A Secular Analysis of Evil

By Glaim, Marilyn | Tikkun, Spring 2014 | Go to article overview

A Secular Analysis of Evil


Glaim, Marilyn, Tikkun


A Secular Analysis of Evil Trauma Bond: An Inquiry into the Nature of Evil by Lawrence Swaim Psyche Books, 2013

review by marilyn glaim

As a child in a parochial school, I was required to memorize Exodus 20:5, in which God promises to visit the "iniquity of the fathers upon the children unto the third and fourth generations of them that hate me." How spiteful, I thought. I didn't think I should have to bear anyone else's sins. Gradually, however, I came to understand the text as a statement of cause and effect rather than a spiteful threat. What it suggests, I realized, is that evil acts have lasting effects. We internalize trauma and pass it down to the generations that follow us.

Lawrence Swaim's Trauma Bond: An Inquiry into the Nature of Evil takes up this difficult topic, explaining in strictly human terms what causes aggression to replicate itself and how aggression-when rationalized, con- cealed, or dissembled-can become evil. Swaim also discusses how evil, in the form of intergenerational trauma, can be communicated from one generation to another.

Swaim asserts that he is "uninter- ested in theological or philosophical speculations about good and evil." He starts from the premise that "evil exists" so as to explore how it is passed on through aggression. The victims of aggression often internalize it, he explains, because identifying with aggression is an authentic human orientation. This internalization is a sharp, pervasive, emotional response to aggression, in which the victim's emotions violently reorient themselves. As a result, the victim may take on an aggressive emotional orientation that he or she did not have before experi- encing the violence. This is not merely an accommodation to the aggression; at some level it may include a need to conform to the aggression in an effort to defeat or survive it. The longer the violence continues, the more the vic- tim's personality changes and the more difficult it becomes for him or her to transition back to relative normality. Thus family members sub- jected to years of domestic violence or soldiers experiencing the extreme violence of war during one or more tours of duty may experience personal- ity changes that are very difficult to overcome.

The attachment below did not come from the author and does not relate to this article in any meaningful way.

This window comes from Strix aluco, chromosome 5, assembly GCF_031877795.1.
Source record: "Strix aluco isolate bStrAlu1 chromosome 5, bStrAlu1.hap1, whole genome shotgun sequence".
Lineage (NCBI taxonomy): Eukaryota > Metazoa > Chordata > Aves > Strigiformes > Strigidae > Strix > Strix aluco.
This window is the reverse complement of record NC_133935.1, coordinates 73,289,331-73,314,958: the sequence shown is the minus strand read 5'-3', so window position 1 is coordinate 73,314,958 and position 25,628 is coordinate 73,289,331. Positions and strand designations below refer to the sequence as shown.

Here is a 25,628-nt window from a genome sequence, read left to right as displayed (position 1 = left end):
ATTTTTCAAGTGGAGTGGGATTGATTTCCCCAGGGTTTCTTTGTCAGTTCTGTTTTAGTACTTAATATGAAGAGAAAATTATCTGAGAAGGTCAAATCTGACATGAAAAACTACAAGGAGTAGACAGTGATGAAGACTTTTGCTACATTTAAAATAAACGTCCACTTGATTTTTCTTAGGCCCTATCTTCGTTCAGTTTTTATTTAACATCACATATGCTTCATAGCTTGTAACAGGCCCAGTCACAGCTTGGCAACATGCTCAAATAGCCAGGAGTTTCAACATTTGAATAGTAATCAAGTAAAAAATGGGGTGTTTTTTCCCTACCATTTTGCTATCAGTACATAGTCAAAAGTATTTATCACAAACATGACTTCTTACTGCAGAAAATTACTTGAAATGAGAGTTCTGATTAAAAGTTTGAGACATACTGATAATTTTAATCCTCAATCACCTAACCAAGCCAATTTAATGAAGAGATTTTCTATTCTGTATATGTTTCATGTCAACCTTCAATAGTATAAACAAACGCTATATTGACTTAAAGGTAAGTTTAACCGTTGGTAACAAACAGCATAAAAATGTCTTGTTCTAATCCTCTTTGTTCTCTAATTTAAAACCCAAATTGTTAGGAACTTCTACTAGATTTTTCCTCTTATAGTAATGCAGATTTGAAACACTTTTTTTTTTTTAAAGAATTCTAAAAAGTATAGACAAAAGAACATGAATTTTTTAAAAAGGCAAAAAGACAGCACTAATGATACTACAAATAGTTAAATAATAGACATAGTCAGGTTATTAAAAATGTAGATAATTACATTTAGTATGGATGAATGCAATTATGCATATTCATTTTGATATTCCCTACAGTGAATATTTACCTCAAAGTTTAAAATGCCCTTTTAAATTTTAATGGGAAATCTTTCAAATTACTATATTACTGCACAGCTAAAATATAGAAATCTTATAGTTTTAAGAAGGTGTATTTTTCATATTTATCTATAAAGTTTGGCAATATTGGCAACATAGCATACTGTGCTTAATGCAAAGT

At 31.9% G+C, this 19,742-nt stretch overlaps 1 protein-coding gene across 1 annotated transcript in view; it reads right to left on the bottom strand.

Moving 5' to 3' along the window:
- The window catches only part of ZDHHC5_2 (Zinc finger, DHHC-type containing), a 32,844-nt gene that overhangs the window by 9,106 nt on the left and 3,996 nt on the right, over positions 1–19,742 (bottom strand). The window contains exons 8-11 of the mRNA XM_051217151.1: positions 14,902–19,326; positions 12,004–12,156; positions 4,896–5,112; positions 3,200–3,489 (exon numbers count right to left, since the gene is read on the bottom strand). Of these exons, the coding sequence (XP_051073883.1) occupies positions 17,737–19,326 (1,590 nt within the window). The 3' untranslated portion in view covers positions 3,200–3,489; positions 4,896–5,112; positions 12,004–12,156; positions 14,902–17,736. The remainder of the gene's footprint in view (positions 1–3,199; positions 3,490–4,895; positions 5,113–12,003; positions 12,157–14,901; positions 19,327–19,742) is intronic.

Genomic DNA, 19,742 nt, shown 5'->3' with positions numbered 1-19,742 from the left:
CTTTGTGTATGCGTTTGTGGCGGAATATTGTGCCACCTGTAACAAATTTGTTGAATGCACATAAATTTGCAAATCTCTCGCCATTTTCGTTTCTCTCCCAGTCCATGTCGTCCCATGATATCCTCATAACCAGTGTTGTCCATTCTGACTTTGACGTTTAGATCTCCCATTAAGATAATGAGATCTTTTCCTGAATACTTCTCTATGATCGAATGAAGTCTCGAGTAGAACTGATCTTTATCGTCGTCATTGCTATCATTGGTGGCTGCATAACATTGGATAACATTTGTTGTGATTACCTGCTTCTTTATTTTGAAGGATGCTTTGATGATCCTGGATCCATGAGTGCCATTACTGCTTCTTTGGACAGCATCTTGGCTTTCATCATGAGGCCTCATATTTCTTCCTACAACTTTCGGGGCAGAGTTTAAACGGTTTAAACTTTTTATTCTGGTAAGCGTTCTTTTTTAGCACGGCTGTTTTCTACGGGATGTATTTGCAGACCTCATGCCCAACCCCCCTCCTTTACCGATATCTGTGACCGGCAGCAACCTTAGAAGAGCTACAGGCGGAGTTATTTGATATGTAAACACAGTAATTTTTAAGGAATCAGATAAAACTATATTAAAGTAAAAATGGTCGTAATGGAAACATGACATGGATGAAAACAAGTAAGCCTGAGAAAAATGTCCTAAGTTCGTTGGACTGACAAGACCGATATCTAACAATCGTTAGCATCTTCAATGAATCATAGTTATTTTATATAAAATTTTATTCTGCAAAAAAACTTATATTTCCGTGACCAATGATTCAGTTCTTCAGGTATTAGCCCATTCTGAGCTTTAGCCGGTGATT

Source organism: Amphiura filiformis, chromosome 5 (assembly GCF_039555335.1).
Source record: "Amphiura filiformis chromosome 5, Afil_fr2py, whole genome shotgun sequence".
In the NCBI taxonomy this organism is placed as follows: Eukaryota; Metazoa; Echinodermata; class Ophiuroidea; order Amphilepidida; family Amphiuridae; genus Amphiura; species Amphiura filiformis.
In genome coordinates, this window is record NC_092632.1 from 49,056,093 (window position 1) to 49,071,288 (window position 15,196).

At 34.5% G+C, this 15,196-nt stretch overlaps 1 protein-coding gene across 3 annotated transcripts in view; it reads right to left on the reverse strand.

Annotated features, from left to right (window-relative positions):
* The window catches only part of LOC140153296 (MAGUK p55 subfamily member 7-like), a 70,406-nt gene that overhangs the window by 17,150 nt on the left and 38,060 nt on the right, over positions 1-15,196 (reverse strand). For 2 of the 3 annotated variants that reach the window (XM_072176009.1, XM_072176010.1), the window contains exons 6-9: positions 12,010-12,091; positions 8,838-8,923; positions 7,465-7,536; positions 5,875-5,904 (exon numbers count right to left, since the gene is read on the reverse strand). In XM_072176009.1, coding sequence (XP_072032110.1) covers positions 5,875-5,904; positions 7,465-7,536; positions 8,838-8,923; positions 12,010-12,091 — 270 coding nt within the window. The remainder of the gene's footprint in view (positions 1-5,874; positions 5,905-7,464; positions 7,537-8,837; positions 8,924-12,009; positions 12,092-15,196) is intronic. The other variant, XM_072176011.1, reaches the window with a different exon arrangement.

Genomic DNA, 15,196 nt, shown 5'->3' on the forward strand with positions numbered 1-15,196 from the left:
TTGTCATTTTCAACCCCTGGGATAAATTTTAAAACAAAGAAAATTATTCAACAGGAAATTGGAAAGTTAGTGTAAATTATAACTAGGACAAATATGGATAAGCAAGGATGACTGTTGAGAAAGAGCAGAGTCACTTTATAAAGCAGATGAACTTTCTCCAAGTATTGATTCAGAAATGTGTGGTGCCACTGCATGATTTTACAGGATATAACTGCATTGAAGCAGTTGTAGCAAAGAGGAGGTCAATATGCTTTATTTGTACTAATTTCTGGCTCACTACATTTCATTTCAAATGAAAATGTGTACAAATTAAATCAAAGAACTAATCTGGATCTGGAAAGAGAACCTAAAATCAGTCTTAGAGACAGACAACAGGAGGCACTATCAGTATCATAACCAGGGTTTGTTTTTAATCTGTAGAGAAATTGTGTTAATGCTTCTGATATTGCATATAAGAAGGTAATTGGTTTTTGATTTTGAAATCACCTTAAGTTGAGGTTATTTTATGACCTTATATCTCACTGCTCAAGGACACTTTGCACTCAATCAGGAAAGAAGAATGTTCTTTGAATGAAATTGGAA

Swaim insists that victims can and must become survivors and creative protagonists of their own life stories. In noting the deep emotional impact of aggression upon victims of vio- lence, Swaim argues that "aggression and evil can best be approached as psychological problems, since it is in the human personality that good and evil are encoded, and in human behavior that they are acted out." To help make his case for the psycho- logical dimension of evil, he draws from a broad selection of historical and psychological texts and from his experiences as a long-time counselor at a residential treatment program in Northern California. His clients demonstrated a variety of behavioral problems that usually stemmed from aggression they had suffered, and in turn some of them inflicted aggression on other people, sank into depression, or hurt themselves through substance abuse or self-harm. It is not so much that adults become bonded to an aggressor, as that they become bonded to aggression itself, Swaim argues- and this is especially true for patriar- chal men who identify with violence as a way of solving social problems.

The Traumas of War, Genocide, and Slavery

In his chapter "War and the Trauma Bond," he points out the difficulty sol- diers have in breaking the bonds of multiple forms of indoctrination. The military-industrial complex be- gins its relationship with young people by using the nonstop trauma of basic training to bond them to patriarchy, nationalism, and aggression. For four months, humiliation, threats, and ver- bal and physical abuse-not to men- tion sleep deprivation and insufficient food-are used to strip young recruits of all moral values they may have in- ternalized. When they have been thor- oughly indoctrinated, they are shipped off to war zones where they are likely to become both the subjects and per- petrators of violence. …

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